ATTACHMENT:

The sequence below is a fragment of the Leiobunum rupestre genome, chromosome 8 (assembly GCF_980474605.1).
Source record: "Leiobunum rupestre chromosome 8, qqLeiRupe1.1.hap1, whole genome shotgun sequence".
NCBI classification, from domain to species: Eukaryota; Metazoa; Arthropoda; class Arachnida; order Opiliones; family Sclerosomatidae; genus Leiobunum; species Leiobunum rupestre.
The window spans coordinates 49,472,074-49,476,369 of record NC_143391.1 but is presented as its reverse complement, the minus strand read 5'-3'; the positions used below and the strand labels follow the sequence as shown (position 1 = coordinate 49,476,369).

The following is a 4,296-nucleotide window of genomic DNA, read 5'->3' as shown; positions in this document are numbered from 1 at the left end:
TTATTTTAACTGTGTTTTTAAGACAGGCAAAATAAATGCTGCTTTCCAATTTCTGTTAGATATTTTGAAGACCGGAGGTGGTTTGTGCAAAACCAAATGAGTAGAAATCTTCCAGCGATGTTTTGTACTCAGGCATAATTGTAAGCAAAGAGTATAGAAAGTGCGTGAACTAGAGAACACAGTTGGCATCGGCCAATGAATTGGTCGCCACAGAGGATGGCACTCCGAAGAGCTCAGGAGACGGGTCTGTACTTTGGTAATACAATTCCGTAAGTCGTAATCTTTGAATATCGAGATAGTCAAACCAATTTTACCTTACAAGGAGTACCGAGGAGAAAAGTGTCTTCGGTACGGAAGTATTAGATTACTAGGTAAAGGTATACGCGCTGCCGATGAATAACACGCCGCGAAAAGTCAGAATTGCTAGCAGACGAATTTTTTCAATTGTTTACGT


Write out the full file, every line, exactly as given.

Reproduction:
The sequence below is a fragment of the Leiobunum rupestre genome, chromosome 8 (assembly GCF_980474605.1).
Source record: "Leiobunum rupestre chromosome 8, qqLeiRupe1.1.hap1, whole genome shotgun sequence".
NCBI classification, from domain to species: Eukaryota; Metazoa; Arthropoda; class Arachnida; order Opiliones; family Sclerosomatidae; genus Leiobunum; species Leiobunum rupestre.
The window spans coordinates 49,472,074-49,476,369 of record NC_143391.1 but is presented as its reverse complement, the minus strand read 5'-3'; the positions used below and the strand labels follow the sequence as shown (position 1 = coordinate 49,476,369).

The following is a 4,296-nucleotide window of genomic DNA, read 5'->3' as shown; positions in this document are numbered from 1 at the left end:
TTATTTTAACTGTGTTTTTAAGACAGGCAAAATAAATGCTGCTTTCCAATTTCTGTTAGATATTTTGAAGACCGGAGGTGGTTTGTGCAAAACCAAATGAGTAGAAATCTTCCAGCGATGTTTTGTACTCAGGCATAATTGTAAGCAAAGAGTATAGAAAGTGCGTGAACTAGAGAACACAGTTGGCATCGGCCAATGAATTGGTCGCCACAGAGGATGGCACTCCGAAGAGCTCAGGAGACGGGTCTGTACTTTGGTAATACAATTCCGTAAGTCGTAATCTTTGAATATCGAGATAGTCAAACCAATTTTACCTTACAAGGAGTACCGAGGAGAAAAGTGTCTTCGGTACGGAAGTATTAGATTACTAGGTAAAGGTATACGCGCTGCCGATGAATAACACGCCGCGAAAAGTCAGAATTGCTAGCAGACGAATTTTTTCAATTGTTTACGT